Only after hearing such wonderful words and news of forgiveness and life, then and only then are we able to respond in faith, to give works of service which are also motivated by the Holy Spirit. And this is not works righteousness, but is a response of faith.
Are we a Mary or a Martha? I will not answer that question, you will have to answer it for yourself, however, I will suggest to you that your actions will betray you. What I will say is this, the order of importance is this, that we first hear the Word and are given the Sacraments. It is through these means that our Lord gives, strengthens and keeps in faith. When we absent ourselves from these means, that is when the rest of the world, which is vying for our time, comes in and takes us away from these means, then we are like Martha and we are distracted. But, when we make regular and diligent use of these means, that is when we daily read our Bible, weekly attend Divine Service and Bible class, have personal and family devotions and the like then we are like Mary, then we will have chosen the good portion and it will not be taken away from us. We cannot have it both ways.
The first thing of importance is our faith, which is given to us by God through the very means He gives faith, through His means of grace, through His Word and through Holy Baptism. God gives faith and He strengthens and keeps us in faith, also through the very means He has given, His means of grace, remembering our Baptism and being reminded of our Baptism through the Divine Service, especially through the invocation and benediction. He strengthens faith through His Word, and through the Lord’s Supper. He gives forgiveness earned and paid for by Jesus’ suffering and death on the cross and here I would remind you that forgiveness along with faith are the greatest gifts, for without forgiveness there is only eternal spiritual death, but with forgiveness is life and salvation. Indeed, God gives forgiveness also through the very means He has given, through His Word and through the Lord’s Supper, but most especially through confession and absolution. These are the first things that God gives and the most important things. Without the first there can be no second thing of importance. The second thing of importance is doing the good works which God has for us to do. And we do good works, we serve God by serving others as we are motivated by the Holy Spirit working through the Word and Sacraments. We do them so that they are done to His glory. And so we see in the lives of active Christians that God’s gifts are given. God’s gifts are received. God’s gifts are responded to.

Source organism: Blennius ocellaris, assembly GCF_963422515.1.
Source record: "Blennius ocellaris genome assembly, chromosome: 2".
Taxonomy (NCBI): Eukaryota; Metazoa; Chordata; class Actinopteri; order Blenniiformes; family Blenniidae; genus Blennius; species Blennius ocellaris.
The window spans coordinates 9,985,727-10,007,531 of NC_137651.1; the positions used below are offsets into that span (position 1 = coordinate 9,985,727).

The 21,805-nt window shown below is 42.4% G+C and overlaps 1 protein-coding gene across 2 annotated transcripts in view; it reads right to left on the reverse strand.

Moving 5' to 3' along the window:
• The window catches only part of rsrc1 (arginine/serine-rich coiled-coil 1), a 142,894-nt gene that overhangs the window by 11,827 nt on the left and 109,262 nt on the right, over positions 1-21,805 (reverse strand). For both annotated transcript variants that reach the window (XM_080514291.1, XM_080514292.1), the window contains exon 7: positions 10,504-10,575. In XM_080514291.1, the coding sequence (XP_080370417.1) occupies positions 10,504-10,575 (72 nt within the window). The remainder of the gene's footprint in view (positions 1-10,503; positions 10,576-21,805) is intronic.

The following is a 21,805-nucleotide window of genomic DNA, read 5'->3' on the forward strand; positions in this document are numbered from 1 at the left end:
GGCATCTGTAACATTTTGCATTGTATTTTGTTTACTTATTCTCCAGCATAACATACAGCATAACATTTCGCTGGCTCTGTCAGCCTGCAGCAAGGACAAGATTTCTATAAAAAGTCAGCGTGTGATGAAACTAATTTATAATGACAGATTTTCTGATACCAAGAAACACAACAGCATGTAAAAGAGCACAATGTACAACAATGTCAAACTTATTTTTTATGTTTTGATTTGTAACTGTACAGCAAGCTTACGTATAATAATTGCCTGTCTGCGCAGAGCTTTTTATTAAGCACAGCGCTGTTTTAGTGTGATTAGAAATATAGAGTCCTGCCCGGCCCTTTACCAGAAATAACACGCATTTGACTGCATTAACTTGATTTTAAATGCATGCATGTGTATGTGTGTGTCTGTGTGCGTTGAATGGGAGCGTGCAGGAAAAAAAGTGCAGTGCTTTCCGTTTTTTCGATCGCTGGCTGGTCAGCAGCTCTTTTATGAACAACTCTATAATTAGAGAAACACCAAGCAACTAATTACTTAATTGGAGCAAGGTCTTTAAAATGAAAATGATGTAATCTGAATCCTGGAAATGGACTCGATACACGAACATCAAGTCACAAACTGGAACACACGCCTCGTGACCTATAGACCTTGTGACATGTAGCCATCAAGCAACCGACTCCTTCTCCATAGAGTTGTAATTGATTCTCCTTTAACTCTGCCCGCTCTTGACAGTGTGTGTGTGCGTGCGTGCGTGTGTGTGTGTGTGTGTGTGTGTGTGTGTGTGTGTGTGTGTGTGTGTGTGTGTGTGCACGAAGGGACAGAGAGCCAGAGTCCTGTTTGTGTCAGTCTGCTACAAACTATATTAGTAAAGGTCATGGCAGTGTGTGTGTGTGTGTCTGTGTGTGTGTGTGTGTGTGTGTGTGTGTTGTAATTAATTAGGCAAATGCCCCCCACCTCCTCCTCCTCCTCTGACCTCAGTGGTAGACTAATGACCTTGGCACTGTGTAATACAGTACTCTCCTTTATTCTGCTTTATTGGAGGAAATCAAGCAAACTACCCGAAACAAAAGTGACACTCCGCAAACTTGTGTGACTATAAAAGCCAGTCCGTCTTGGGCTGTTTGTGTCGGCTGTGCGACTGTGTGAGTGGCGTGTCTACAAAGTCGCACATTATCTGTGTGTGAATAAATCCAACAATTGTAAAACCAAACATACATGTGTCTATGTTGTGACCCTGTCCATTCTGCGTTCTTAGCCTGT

My prayer for each one of you is that you might resist the temptations and the pull of the distractions of this world in order to make sure that you are involved in the one thing which is needful, immersing yourself in the Word of God through which He gives you faith, strengthens you in your faith and will keep you in faith until He comes again. To Him be the glory, for Jesus’ sake. Amen.